U.S. News & World Report ranked Georgia State the No. 2 most innovative college or university in the nation.
The digital world is changing the expectations and roles for the public and nonprofit sectors around the world. Citizens expect governments to use new technology to provide services more efficiently and cheaply; new goods and services are expected; technology is creating new problems/issues that have to be addressed; and there is increasing competition from a digital and -tech-savvy private sector that may alter the landscape of public and nonprofit governance. The Andrew Young School (AYS) can identify how these sectors engage, produce, and distribute new and transformed goods and services in the future within the US and across the globe.
Identify the changes needed in: the structure, management and organization of governments and nonprofits to optimize their performance in this new world; the types of public services and programs provided and how they are paid for; how governments and non-profits get services to constituents; and the relationships among the public, non-profit, and private sectors across the world.
Changes in structure: Efficacy of international governance, federal versus subnational roles in Artificial Intelligence (AI) development and regulation
New roles of government: AI regulation, data ethics, provision of health care, addressing the technology divide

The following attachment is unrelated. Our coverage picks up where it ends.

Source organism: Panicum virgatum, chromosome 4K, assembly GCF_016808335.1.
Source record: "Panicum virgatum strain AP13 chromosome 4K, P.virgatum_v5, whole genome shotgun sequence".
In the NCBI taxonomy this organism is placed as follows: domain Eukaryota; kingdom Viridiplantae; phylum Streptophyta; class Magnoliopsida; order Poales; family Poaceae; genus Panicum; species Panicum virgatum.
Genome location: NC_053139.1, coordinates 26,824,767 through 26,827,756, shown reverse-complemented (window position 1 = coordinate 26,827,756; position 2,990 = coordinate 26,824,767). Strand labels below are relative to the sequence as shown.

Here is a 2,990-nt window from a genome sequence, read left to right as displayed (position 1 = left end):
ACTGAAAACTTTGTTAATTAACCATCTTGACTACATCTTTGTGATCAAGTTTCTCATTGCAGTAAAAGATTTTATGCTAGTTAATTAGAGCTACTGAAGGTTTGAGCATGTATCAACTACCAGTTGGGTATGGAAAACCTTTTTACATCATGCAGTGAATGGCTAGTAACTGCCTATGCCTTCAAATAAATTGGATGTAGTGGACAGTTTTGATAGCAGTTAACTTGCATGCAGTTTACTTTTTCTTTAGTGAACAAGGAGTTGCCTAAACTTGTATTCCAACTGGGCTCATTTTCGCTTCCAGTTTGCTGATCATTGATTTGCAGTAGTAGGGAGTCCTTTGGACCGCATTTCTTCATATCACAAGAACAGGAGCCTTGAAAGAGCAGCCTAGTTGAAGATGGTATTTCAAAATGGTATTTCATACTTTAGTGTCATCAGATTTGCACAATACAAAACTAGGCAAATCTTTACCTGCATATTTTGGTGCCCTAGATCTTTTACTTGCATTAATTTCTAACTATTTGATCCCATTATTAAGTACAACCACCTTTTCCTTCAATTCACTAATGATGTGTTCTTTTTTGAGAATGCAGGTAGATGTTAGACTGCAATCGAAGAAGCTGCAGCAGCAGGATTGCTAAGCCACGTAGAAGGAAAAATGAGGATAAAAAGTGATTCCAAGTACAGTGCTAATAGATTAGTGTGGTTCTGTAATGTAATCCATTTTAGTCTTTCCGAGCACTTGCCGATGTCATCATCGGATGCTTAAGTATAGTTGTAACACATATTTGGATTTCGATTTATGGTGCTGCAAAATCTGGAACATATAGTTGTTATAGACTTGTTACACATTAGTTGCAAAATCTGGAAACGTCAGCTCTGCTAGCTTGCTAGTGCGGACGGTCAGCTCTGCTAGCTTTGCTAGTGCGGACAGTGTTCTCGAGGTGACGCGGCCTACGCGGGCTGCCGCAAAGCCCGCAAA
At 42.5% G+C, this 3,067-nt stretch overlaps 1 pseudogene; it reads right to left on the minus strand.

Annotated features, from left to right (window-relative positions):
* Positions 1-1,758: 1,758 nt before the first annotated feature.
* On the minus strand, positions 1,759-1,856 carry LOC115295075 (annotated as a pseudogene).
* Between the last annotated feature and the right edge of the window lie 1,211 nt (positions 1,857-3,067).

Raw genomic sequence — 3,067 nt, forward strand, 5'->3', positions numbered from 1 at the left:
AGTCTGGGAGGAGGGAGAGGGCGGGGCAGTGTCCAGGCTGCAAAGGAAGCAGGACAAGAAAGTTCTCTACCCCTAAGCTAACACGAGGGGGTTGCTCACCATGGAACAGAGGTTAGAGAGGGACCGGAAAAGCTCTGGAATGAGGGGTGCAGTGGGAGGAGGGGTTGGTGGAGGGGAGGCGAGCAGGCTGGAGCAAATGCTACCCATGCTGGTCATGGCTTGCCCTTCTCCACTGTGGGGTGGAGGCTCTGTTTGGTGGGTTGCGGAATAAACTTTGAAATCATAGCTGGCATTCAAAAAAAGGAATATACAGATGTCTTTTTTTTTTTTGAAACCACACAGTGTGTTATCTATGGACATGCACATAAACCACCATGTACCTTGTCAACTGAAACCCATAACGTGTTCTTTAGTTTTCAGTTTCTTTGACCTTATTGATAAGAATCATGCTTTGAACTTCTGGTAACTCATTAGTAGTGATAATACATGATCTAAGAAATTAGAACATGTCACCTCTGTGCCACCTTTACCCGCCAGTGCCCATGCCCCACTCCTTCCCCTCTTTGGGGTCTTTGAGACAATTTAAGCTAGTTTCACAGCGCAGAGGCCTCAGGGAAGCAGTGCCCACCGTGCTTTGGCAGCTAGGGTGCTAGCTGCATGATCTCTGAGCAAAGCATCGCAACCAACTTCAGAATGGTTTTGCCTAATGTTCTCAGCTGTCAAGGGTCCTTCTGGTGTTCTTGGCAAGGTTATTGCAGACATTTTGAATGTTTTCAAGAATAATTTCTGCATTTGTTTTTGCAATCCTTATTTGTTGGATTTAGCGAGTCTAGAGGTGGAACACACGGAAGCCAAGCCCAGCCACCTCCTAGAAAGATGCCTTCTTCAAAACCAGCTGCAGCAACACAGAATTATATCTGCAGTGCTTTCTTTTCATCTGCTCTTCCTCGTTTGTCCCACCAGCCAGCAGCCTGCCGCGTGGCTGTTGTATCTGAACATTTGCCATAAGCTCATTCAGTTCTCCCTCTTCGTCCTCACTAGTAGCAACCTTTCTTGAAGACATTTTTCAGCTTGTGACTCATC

Financing: taxation of the gig and cyber economy, developing a new sustainable model for social safety net
Distribution: accessing clients virtually, e-goods distribution
Overall: harnessing big data and machine learning to understand needs and demand; using new technologies to increase service provision (policing, child welfare)
New technology is drastically changing the capacity of governments and nonprofits to meet the needs of the communities they serve, as well as the community’s expectations for service delivery. The arrival of this new digital world engenders a need to understand the implications of this new technology that leads to the effective development and implementation of new policies and programs. This knowledge will give leaders and policymakers the ability to affect the impact of new technology on issues of income differences, accessibility, equity, etc.
Work with students, the community, and industry/government/nonprofit partners to identify the positive and negative consequences of technology and research the impact on well-being, public performance, and ethics. We will also have a process to identify and support “wicked problems” we, as a policy school, should address.
The ethics and potential biases of using big data, machine learning, artificial intelligence, and other new technologies and their impacts on communities.
Policy analysts/makers need credentials that prepare them to maximize the social benefits and minimize the social costs of digitization. These credentials must keep pace with the opportunities and consequences of digitization and be accessible so that a diversity of voices are informing public policy.
Teach content/skills that prepare graduates to innovate, evaluate, regulate, and manage in the public/nonprofit sectors
Design and deliver modules/courses using digital tools to maximize access, affordability, and quality
Creating autonomous systems, developing Peer to Peer platforms, mining blockchains
Nexus degrees (USG core +18hrs), bootcamps for up-skilling, graduate-level stackable micro-credentials